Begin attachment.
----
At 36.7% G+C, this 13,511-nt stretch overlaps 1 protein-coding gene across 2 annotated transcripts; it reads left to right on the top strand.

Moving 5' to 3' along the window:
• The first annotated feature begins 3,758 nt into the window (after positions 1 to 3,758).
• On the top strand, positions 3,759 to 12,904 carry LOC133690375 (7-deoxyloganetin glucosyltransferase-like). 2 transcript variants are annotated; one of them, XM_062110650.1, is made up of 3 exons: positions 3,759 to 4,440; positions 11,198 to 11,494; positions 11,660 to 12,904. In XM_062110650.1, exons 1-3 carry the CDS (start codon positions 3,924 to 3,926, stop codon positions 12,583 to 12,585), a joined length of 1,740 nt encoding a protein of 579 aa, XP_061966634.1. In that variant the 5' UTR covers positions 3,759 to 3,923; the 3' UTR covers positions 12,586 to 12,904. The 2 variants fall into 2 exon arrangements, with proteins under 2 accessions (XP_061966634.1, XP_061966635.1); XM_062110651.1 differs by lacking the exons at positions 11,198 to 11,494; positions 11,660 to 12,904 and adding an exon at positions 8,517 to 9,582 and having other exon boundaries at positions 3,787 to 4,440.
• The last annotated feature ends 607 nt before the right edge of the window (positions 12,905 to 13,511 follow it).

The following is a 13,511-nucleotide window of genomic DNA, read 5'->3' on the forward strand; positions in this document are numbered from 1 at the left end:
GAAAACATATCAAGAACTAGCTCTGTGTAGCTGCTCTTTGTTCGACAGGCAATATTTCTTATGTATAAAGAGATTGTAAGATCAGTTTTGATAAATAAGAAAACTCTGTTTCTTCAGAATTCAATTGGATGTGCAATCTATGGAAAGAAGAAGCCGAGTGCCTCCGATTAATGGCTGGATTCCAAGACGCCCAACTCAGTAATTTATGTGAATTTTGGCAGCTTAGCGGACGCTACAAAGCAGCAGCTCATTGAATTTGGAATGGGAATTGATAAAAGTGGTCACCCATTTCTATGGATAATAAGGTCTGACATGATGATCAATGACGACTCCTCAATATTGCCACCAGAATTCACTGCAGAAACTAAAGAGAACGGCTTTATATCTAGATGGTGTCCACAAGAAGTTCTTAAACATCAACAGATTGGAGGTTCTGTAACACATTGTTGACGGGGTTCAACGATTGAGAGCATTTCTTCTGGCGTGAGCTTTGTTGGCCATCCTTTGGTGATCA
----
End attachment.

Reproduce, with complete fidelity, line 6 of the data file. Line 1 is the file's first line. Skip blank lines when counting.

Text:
The following is a 13,511-nucleotide window of genomic DNA, read 5'->3' on the forward strand; positions in this document are numbered from 1 at the left end: